In the context of dive bars, Waterfront Ale House lives on the fringes. On the corner of 30th street and 2nd avenue, adjacent to a popular East Side movie theater, its poorly lit sign says “Home of Warm Beer, Lousy Food, Ugly Owner. Est. 1989″. Not exactly Chiat\Day level shit here, but I must protest. I’ve squandered plenty of hours and dough at Waterfront with rare disappointments — ever noticed how that happens when expectations are low, company is good and libations are great?
Home to about every post-movie beer I’ve had since living in New York, Waterfront delivers on several, well, fronts. For ambiance there’s poor lighting, chalkboards and a couple of TVs. Dark wood abounds and the music plays, not blares. A self-serve popcorn machine spews mediocre kernels, perfect for instant table grabs — but you really don’t care since you’re already perusing the chalkboards for a new craft or tonic. The surly yet sweet waitstaff do not distract your with legs and cleavage — you get earnest impatience. “If you can’t tell there’s only two of us working tonight, honey”. (Smile). Your order should be ready and on point or better yet, your usual.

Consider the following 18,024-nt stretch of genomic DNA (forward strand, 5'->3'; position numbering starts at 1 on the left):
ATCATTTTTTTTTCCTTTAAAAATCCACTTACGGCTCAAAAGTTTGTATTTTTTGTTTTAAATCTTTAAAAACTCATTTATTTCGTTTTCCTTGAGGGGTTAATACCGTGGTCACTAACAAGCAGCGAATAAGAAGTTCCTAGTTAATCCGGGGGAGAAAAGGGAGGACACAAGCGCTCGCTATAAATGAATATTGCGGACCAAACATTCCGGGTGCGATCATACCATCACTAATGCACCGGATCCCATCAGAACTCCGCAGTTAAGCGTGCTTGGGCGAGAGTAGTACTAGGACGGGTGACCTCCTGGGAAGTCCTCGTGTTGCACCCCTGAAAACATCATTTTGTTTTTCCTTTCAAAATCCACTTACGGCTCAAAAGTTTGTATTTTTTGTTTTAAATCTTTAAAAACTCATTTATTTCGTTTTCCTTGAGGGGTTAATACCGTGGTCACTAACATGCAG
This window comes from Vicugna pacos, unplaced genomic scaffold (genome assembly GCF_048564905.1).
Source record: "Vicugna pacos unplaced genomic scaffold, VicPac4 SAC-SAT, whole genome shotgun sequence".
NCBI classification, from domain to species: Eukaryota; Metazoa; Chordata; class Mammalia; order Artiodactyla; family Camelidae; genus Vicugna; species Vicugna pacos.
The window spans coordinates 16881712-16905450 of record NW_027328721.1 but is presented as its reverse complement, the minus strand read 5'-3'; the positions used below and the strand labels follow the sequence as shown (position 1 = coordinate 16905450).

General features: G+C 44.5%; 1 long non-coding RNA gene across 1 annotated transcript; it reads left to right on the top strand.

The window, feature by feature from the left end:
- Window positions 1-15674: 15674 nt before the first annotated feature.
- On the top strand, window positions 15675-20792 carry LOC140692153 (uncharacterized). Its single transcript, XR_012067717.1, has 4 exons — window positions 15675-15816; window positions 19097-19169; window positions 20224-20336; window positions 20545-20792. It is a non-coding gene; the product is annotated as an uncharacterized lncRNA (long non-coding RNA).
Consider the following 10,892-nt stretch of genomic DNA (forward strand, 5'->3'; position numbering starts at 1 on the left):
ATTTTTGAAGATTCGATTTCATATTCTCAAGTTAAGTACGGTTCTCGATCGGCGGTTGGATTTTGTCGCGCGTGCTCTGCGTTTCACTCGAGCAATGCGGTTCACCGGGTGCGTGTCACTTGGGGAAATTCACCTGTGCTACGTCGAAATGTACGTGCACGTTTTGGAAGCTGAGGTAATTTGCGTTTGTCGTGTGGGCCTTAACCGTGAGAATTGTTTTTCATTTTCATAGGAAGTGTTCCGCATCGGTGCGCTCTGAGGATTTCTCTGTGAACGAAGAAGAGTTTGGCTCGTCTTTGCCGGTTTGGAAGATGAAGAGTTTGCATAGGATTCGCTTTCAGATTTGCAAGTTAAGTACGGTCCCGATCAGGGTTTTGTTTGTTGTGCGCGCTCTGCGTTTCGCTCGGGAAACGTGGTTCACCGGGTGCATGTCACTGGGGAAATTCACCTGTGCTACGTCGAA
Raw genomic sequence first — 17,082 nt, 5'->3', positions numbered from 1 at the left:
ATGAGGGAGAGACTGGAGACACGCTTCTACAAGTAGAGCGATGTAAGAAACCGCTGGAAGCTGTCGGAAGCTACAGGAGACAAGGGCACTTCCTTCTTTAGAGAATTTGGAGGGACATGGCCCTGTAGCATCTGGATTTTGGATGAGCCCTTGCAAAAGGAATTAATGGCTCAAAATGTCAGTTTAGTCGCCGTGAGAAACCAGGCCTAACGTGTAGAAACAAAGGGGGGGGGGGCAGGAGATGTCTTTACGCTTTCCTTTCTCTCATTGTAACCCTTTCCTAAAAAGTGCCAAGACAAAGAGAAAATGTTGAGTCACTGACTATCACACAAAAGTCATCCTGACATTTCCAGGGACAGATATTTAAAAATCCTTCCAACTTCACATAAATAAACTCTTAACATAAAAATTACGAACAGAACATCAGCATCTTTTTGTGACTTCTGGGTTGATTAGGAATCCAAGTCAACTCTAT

There’s Bud Heavy, but the rotation selection of suds are a better choice; a sampling may read like this: Rogue Morimoto Soba Ale, Chelsea Nut Brown or Dogfish Head World Wide Stout. The list goes on, but manageably so. The cherry on top? Food. A brief, rotating menu of grub is cheap, easy and delicious; the specials are always worth hearing. Regulars like the pulled pig sandwich, ale battered shrimp, or a 14-hour hickory smoked beef brisket — fingers or forks, plenty of napkins. If you want to snob it up a notch, order the chicken fin du monde, a German wurst platter or the “award-winning” barbecue spare ribs. Everything is around 10-12 bucks and there’s plenty of weekday twofer specials. Oh, the beer battered fish & chips are always bullet proof.
Kips Bay can be a doldrum of a neighborhood compared to, well, all the Villages, everything South of Houston, and Brooklyn et. al, but if you want a good bar (with a dash of dive), everything is just right when you’re on the Waterfront.
- Eric Yang
Das Loch, Berlin, Germany